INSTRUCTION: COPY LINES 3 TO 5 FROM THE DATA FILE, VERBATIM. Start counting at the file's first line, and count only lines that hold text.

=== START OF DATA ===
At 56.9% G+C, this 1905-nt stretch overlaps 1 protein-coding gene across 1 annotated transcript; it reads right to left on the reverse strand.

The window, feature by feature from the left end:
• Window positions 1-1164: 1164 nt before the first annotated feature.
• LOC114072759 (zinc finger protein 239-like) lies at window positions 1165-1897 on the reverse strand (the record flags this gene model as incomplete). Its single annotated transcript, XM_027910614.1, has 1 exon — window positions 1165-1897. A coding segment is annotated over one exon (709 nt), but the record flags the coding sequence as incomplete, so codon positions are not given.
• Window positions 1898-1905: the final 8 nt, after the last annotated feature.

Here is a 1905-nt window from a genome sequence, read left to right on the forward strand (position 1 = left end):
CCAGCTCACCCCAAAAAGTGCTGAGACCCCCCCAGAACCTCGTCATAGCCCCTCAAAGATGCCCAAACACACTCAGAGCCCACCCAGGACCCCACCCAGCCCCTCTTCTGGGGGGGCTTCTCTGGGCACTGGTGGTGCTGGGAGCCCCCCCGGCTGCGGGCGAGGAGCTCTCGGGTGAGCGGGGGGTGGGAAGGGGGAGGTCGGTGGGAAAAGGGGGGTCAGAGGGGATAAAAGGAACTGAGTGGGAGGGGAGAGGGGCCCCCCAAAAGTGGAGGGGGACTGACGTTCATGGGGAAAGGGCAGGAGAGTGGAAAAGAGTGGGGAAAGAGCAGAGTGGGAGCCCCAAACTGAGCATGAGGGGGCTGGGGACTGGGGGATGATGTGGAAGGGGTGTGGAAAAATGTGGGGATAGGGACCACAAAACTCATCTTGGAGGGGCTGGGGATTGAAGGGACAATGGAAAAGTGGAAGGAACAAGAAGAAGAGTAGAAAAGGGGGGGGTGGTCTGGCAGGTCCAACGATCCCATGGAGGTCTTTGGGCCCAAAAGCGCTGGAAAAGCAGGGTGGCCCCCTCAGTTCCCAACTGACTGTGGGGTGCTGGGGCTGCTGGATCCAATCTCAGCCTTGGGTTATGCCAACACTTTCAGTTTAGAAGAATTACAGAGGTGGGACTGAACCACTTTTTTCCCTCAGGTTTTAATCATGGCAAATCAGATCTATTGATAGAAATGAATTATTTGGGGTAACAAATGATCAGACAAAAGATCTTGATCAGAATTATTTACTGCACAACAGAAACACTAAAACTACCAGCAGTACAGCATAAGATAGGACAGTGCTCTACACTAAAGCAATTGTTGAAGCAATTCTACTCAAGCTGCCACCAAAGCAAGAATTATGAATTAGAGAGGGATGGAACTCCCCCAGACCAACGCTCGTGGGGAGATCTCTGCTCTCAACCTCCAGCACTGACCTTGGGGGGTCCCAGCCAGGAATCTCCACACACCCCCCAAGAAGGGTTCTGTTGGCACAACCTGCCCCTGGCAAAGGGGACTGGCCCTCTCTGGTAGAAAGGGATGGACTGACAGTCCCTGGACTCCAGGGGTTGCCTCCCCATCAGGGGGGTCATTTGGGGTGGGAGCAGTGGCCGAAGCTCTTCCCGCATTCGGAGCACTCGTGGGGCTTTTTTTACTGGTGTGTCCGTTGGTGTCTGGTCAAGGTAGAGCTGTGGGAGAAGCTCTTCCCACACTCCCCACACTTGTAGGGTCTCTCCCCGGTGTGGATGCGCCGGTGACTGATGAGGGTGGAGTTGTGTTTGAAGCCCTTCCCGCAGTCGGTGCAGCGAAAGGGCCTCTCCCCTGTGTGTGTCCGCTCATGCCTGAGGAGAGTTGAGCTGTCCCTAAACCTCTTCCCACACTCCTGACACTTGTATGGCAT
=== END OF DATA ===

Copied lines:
• Window positions 1-1164: 1164 nt before the first annotated feature.
• LOC114072759 (zinc finger protein 239-like) lies at window positions 1165-1897 on the reverse strand (the record flags this gene model as incomplete). Its single annotated transcript, XM_027910614.1, has 1 exon — window positions 1165-1897. A coding segment is annotated over one exon (709 nt), but the record flags the coding sequence as incomplete, so codon positions are not given.
• Window positions 1898-1905: the final 8 nt, after the last annotated feature.